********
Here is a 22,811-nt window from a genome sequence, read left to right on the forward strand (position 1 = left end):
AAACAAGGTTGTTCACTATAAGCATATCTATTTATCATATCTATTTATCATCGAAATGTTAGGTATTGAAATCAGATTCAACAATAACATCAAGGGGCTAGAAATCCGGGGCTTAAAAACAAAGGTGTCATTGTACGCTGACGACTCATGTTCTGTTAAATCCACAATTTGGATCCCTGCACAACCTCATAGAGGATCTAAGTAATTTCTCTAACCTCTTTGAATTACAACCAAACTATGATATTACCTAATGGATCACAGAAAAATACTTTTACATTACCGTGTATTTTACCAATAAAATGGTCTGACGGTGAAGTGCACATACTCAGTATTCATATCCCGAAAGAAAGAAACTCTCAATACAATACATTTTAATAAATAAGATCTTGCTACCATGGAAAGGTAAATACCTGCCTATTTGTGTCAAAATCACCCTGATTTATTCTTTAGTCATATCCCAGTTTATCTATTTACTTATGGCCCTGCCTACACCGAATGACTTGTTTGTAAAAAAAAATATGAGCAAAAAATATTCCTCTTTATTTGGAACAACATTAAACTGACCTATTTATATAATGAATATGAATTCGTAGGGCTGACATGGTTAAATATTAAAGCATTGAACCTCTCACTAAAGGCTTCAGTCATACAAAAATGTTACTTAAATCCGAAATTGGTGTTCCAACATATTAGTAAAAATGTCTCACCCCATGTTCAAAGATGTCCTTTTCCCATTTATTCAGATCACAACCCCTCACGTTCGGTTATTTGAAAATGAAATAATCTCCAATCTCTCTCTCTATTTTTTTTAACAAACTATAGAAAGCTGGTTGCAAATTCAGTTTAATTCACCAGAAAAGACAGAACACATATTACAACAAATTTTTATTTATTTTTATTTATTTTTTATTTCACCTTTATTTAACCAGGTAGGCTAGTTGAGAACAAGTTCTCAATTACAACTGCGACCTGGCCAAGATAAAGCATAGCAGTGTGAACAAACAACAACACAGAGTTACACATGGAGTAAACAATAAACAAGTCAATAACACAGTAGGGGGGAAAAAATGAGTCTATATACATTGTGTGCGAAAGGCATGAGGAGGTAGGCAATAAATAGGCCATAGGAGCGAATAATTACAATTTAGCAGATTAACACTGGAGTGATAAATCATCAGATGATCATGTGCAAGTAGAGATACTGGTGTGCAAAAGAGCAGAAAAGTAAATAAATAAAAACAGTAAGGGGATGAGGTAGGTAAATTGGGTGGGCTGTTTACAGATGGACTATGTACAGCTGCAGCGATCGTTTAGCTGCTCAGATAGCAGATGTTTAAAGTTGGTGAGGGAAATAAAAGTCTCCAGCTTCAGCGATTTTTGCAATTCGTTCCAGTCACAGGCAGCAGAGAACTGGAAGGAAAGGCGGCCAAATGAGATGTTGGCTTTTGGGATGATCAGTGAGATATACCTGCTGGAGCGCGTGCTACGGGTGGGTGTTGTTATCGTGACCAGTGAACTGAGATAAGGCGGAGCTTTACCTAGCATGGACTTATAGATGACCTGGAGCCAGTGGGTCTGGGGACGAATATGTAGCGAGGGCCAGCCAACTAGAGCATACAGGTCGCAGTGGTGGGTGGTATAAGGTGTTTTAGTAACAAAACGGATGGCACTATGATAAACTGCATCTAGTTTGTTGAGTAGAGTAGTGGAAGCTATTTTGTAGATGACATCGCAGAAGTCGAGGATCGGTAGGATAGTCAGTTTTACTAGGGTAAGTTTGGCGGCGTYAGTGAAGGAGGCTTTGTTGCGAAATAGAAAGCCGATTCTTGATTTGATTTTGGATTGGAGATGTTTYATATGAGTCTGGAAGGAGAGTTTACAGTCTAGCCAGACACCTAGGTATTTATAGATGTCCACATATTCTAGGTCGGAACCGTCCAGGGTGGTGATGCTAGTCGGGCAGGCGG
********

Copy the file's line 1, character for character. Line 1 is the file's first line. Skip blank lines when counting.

Here is a 22,811-nt window from a genome sequence, read left to right on the forward strand (position 1 = left end):